The proposal is part of a series of working-level contacts between the rivals, whose ties have remain chilled since President Lee Myung-bak came to office in the South last year and ended a decade of free-flowing aid for its impoverished neighbor.
The six were swept away by a surge of water in the middle of the night in early September while camping on the banks of the Imjin River.
North Korea said it had no choice but to open flood gates at its dams because of rising water levels. South Korea has rejected that explanation, saying there were no indications of dangerous water level rises.
South Korea for years has worried about dams the North has built along rivers flowing across the border, fearing its communist neighbor could use flood waters as a weapon.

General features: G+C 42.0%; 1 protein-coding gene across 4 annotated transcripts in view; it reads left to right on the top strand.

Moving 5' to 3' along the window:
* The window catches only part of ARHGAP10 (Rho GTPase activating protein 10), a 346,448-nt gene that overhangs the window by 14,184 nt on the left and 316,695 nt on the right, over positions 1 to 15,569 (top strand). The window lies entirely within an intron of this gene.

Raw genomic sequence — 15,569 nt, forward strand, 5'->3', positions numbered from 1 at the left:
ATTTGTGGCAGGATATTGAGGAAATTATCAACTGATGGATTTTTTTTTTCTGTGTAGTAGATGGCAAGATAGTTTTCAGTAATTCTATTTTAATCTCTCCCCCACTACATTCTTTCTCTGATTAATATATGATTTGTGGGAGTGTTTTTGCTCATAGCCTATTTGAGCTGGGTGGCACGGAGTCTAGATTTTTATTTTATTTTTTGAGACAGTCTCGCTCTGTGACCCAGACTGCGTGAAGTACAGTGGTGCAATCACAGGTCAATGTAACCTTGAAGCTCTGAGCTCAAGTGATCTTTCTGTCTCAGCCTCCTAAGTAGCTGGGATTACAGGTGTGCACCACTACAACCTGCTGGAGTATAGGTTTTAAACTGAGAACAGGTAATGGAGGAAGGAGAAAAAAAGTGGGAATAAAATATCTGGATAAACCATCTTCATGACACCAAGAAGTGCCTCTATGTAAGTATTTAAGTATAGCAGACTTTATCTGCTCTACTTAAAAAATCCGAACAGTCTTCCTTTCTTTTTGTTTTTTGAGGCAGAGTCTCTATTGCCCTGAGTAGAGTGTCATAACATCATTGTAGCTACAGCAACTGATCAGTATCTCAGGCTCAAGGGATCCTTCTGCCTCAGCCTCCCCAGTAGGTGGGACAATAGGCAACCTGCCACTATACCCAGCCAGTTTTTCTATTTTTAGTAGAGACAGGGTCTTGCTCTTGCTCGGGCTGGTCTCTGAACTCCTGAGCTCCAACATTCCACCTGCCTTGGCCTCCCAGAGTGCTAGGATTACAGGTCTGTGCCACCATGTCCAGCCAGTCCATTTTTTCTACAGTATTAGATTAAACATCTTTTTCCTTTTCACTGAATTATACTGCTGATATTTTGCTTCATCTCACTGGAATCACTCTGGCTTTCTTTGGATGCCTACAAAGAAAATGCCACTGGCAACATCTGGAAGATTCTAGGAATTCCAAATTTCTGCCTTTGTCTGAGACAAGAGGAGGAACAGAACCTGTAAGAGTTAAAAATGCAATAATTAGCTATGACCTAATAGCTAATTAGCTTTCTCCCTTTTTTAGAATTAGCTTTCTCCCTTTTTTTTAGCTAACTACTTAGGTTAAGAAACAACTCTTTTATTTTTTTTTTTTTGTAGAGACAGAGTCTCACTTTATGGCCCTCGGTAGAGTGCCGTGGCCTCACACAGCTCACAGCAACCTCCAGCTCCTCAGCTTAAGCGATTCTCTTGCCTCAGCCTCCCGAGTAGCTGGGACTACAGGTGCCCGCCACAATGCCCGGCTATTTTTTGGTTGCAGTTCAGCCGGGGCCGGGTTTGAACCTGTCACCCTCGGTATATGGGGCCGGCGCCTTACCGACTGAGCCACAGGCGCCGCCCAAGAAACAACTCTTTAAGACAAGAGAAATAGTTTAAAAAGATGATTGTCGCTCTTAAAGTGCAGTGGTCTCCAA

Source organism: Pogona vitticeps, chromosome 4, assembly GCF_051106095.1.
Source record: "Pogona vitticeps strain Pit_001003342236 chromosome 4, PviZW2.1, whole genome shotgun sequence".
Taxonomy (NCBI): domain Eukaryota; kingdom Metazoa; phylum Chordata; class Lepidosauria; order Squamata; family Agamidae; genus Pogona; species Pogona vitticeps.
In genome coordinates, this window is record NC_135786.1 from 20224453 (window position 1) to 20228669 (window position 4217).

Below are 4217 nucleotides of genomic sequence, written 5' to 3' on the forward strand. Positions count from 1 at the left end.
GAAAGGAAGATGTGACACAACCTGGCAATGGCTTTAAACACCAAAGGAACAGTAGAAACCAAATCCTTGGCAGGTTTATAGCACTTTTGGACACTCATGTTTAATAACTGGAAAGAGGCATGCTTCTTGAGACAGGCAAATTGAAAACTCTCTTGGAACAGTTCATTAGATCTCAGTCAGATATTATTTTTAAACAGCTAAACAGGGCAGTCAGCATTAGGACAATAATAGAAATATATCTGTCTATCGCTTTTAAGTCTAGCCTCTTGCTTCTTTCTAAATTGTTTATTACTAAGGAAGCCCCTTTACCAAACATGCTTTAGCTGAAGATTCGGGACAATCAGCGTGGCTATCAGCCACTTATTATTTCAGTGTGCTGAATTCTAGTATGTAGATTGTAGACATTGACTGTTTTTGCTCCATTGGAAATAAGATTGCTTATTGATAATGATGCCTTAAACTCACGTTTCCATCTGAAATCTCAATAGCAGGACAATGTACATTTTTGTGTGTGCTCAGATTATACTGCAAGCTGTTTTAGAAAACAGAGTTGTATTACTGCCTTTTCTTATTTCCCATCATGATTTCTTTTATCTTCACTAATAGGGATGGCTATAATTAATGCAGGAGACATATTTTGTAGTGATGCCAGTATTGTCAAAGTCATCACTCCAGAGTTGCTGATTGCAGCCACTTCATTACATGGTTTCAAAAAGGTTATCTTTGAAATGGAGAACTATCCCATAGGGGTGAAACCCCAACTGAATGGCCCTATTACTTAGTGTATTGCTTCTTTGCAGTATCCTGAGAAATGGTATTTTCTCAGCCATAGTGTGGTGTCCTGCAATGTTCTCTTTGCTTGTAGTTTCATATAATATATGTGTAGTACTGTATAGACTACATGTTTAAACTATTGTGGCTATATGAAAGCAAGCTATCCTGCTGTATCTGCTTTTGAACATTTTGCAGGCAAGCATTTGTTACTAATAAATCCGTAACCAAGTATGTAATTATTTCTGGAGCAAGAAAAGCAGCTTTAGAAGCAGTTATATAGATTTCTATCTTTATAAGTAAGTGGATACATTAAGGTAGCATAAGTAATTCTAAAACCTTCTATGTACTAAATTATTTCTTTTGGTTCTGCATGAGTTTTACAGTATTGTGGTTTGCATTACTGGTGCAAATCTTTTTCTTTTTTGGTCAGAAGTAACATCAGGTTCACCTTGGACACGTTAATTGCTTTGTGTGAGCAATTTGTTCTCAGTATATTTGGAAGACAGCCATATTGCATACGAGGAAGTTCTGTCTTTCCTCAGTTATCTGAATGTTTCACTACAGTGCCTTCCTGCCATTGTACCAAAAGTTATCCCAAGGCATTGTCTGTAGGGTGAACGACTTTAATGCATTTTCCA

The North has built several dams on the Imjin River, a major waterway, including one a few kilometres north of the heavily armed border between the two states, who have yet to sign a formal peace treaty to end the 1950-53 Korean War.
South Korea has long sought the North's cooperation in flood control and setting up warning systems but Pyongyang has been reluctant to join such efforts.
(Reporting by Jack Kim; Editing by Jonathan Hopfner)